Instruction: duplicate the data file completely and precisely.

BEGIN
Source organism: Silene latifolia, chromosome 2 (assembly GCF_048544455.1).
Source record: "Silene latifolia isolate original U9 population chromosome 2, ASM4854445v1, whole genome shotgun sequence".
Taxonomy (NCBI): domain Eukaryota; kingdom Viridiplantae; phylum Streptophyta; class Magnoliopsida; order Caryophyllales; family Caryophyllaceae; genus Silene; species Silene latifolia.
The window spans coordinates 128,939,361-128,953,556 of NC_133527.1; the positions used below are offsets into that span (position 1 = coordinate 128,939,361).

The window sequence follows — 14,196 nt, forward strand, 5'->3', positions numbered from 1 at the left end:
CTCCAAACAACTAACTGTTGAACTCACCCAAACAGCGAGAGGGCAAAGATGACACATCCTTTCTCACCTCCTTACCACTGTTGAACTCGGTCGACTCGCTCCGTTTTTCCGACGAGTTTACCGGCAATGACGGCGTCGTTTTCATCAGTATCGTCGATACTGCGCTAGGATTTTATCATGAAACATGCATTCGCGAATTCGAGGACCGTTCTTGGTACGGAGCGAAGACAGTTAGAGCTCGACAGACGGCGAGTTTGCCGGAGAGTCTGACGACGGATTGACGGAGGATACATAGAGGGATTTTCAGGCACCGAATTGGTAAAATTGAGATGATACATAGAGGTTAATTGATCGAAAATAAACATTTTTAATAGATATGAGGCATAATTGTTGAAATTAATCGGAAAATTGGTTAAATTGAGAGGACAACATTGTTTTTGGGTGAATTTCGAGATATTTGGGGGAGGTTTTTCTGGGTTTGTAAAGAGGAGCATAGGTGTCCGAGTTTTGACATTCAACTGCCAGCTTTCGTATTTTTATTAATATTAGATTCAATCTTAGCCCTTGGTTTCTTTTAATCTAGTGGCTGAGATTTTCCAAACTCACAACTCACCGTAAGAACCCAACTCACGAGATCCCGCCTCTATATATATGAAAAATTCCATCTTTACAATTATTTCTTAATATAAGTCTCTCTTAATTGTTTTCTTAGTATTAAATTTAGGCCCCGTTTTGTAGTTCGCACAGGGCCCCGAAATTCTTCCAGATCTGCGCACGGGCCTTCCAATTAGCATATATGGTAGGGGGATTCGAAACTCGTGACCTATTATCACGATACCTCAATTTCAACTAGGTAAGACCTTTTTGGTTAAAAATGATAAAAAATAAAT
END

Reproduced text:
Source organism: Silene latifolia, chromosome 2 (assembly GCF_048544455.1).
Source record: "Silene latifolia isolate original U9 population chromosome 2, ASM4854445v1, whole genome shotgun sequence".
Taxonomy (NCBI): domain Eukaryota; kingdom Viridiplantae; phylum Streptophyta; class Magnoliopsida; order Caryophyllales; family Caryophyllaceae; genus Silene; species Silene latifolia.
The window spans coordinates 128,939,361-128,953,556 of NC_133527.1; the positions used below are offsets into that span (position 1 = coordinate 128,939,361).

The window sequence follows — 14,196 nt, forward strand, 5'->3', positions numbered from 1 at the left end:
CTCCAAACAACTAACTGTTGAACTCACCCAAACAGCGAGAGGGCAAAGATGACACATCCTTTCTCACCTCCTTACCACTGTTGAACTCGGTCGACTCGCTCCGTTTTTCCGACGAGTTTACCGGCAATGACGGCGTCGTTTTCATCAGTATCGTCGATACTGCGCTAGGATTTTATCATGAAACATGCATTCGCGAATTCGAGGACCGTTCTTGGTACGGAGCGAAGACAGTTAGAGCTCGACAGACGGCGAGTTTGCCGGAGAGTCTGACGACGGATTGACGGAGGATACATAGAGGGATTTTCAGGCACCGAATTGGTAAAATTGAGATGATACATAGAGGTTAATTGATCGAAAATAAACATTTTTAATAGATATGAGGCATAATTGTTGAAATTAATCGGAAAATTGGTTAAATTGAGAGGACAACATTGTTTTTGGGTGAATTTCGAGATATTTGGGGGAGGTTTTTCTGGGTTTGTAAAGAGGAGCATAGGTGTCCGAGTTTTGACATTCAACTGCCAGCTTTCGTATTTTTATTAATATTAGATTCAATCTTAGCCCTTGGTTTCTTTTAATCTAGTGGCTGAGATTTTCCAAACTCACAACTCACCGTAAGAACCCAACTCACGAGATCCCGCCTCTATATATATGAAAAATTCCATCTTTACAATTATTTCTTAATATAAGTCTCTCTTAATTGTTTTCTTAGTATTAAATTTAGGCCCCGTTTTGTAGTTCGCACAGGGCCCCGAAATTCTTCCAGATCTGCGCACGGGCCTTCCAATTAGCATATATGGTAGGGGGATTCGAAACTCGTGACCTATTATCACGATACCTCAATTTCAACTAGGTAAGACCTTTTTGGTTAAAAATGATAAAAAATAAAT